I’m sure I speak for most of my class when I say May 2020 was an incredibly discouraging time to graduate. There was basically nothing going on, production-wise, from late-March until around mid-May. Even through the summer, work as a freelance First Assistant Camera was very spotty, and there were a number of times I had no idea how I was going to be able to afford rent. With my family thousands of miles away in Canada, and nearly all of my friends gone from the area (heeding the call to return home for the “two-week lockdown”), I found myself quite alone, without work, in a strangely quiet and closed L.A. I basically had to hand everything to God and say, “If I’m meant to be down here in the film industry, you will make a way.”
As the restrictions lifted, and my friends began returning to L.A., I started to get gigs again. Andy Aragón pulled me onto a few smaller sets, and my friend Tyler Skillings got a full-time job as a DP for a company that regularly shoots Amazon ads. My AC friends that remained out-of-state were great to refer me for L.A. gigs they were unable to accept, and slowly but surely, I found myself having a more-or-less steady stream of work again.
What’s been the most important thing you’ve learned at Biola?
Kindness is never overrated, and the importance of spending quality time with people cannot be overstated. If you don’t make it a priority to make time for your family or your friends (meaning, hanging out off of the set), it becomes very easy to get overbooked with film sets, schoolwork, and side jobs when you are a CMA student. Staying up with the hustle is important, but there is also great value in quietness and stillness. Make time for rest. Do a daily devotional. Book a weekend off. Get your film friends together and go to the beach, or do something else that’s unrelated to film. Even though filmmaking is what we are most passionate about, it is not what defines who we are.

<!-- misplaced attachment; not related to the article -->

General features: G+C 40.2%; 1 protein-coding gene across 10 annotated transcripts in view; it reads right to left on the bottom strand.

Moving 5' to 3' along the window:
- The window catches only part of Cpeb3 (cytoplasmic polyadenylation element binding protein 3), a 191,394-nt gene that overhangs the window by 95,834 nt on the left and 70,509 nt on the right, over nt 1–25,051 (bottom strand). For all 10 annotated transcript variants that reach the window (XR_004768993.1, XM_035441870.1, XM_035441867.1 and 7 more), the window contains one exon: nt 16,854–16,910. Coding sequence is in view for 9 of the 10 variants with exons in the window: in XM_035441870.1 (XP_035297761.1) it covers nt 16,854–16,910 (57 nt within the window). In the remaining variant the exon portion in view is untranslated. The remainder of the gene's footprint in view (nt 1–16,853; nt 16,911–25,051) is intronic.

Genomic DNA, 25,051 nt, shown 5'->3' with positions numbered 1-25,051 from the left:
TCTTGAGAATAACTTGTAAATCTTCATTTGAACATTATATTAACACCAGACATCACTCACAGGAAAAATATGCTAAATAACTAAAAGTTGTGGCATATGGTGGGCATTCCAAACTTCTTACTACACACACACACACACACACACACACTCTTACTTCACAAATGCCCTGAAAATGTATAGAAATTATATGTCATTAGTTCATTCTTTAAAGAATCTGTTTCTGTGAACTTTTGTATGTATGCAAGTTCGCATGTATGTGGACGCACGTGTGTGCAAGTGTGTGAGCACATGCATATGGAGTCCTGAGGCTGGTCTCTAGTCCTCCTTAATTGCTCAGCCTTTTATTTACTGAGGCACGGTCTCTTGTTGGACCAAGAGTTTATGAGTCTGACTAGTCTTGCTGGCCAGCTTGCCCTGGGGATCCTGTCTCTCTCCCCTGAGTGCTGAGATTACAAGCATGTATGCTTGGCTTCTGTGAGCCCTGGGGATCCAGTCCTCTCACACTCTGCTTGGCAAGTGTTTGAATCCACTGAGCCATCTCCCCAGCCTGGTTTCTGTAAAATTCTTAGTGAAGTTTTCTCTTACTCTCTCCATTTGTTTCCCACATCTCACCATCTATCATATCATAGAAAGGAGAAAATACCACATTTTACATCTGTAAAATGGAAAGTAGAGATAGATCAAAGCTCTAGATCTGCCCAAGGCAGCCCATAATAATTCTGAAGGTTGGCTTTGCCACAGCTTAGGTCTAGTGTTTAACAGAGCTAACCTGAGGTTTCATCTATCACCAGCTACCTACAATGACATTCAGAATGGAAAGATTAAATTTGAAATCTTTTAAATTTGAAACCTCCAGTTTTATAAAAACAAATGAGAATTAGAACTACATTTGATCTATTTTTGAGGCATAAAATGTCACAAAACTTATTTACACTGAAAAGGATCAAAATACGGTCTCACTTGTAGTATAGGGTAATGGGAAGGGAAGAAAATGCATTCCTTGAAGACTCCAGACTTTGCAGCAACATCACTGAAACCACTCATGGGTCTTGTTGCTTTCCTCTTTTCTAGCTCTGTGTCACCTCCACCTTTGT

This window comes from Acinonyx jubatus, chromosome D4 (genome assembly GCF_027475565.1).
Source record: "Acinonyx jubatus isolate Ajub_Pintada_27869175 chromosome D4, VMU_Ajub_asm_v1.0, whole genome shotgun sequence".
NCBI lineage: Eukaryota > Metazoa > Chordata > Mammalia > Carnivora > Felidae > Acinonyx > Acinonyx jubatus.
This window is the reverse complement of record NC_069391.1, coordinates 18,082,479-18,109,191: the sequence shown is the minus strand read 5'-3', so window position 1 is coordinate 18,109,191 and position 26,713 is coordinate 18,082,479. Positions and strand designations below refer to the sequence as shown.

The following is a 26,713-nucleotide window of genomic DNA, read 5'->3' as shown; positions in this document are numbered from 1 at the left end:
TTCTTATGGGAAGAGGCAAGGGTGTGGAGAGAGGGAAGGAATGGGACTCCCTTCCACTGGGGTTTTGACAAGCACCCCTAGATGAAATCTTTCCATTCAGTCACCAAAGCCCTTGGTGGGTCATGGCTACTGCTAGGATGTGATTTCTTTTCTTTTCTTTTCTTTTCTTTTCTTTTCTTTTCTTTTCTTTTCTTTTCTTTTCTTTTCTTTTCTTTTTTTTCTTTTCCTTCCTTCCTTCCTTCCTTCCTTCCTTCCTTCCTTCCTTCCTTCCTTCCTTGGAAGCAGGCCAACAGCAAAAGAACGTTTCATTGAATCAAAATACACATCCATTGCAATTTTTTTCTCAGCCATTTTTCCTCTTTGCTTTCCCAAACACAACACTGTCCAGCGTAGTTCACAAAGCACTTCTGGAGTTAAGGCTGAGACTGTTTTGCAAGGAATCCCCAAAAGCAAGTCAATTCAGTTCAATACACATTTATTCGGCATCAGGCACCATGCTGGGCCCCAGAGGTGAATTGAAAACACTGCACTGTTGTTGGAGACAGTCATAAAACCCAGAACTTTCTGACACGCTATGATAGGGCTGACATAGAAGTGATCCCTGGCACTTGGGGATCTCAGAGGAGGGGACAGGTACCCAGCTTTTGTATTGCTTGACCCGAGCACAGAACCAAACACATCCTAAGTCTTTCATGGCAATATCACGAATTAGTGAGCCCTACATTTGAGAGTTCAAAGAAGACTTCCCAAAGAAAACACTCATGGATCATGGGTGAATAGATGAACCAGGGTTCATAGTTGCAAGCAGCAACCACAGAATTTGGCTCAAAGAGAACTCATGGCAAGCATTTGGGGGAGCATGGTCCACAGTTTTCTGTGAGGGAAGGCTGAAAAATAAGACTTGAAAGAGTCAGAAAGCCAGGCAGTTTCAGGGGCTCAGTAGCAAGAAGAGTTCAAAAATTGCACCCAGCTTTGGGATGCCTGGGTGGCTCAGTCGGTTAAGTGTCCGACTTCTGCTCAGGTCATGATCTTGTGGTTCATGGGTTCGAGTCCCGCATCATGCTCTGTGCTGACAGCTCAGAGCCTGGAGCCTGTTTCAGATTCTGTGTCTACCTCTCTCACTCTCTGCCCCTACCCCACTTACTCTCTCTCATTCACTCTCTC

Similarly, as Paul wrote in Philippians 4:5, “Let your gentleness be known to all men.” Hollywood is an incredible place to work, but it is also an industry that tends to run off of status and superficiality. Don’t fall into that trap. Being genuine, and going against the grain by being gracious and kind, really does impact the people around you. Make it your priority to serve others, no matter what position you are on set. People will tell you it’s a cutthroat industry, but kindness and positivity really do go a long way.
Learn more about Biola University’s School of Cinema and Media Arts.
Written by Nate Bell. For more information, contact Jenna Loumagne, assistant director of strategic communication and media relations, at email@example.com.